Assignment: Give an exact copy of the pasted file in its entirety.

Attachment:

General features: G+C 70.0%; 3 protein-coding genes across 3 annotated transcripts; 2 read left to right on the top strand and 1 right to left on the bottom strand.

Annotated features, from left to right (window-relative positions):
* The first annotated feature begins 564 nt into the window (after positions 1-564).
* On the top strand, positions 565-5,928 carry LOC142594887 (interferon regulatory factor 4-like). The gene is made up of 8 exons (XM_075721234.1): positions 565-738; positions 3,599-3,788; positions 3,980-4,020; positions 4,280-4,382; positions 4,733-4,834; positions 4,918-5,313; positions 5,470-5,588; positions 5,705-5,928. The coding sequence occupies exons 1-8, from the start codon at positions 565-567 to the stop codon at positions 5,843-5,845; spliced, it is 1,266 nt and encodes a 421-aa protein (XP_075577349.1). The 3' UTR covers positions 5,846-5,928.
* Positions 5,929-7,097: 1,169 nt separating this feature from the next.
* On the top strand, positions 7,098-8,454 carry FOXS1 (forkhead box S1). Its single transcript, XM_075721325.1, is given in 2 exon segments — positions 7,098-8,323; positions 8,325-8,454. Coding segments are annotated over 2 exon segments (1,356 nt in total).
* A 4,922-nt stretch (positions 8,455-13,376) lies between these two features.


General features: G+C 70.0%; 3 protein-coding genes across 3 annotated transcripts; 2 read left to right on the top strand and 1 right to left on the bottom strand.

Annotated features, from left to right (window-relative positions):
* The first annotated feature begins 564 nt into the window (after positions 1-564).
* On the top strand, positions 565-5,928 carry LOC142594887 (interferon regulatory factor 4-like). The gene is made up of 8 exons (XM_075721234.1): positions 565-738; positions 3,599-3,788; positions 3,980-4,020; positions 4,280-4,382; positions 4,733-4,834; positions 4,918-5,313; positions 5,470-5,588; positions 5,705-5,928. The coding sequence occupies exons 1-8, from the start codon at positions 565-567 to the stop codon at positions 5,843-5,845; spliced, it is 1,266 nt and encodes a 421-aa protein (XP_075577349.1). The 3' UTR covers positions 5,846-5,928.
* Positions 5,929-7,097: 1,169 nt separating this feature from the next.
* On the top strand, positions 7,098-8,454 carry FOXS1 (forkhead box S1). Its single transcript, XM_075721325.1, is given in 2 exon segments — positions 7,098-8,323; positions 8,325-8,454. Coding segments are annotated over 2 exon segments (1,356 nt in total).
* A 4,922-nt stretch (positions 8,455-13,376) lies between these two features.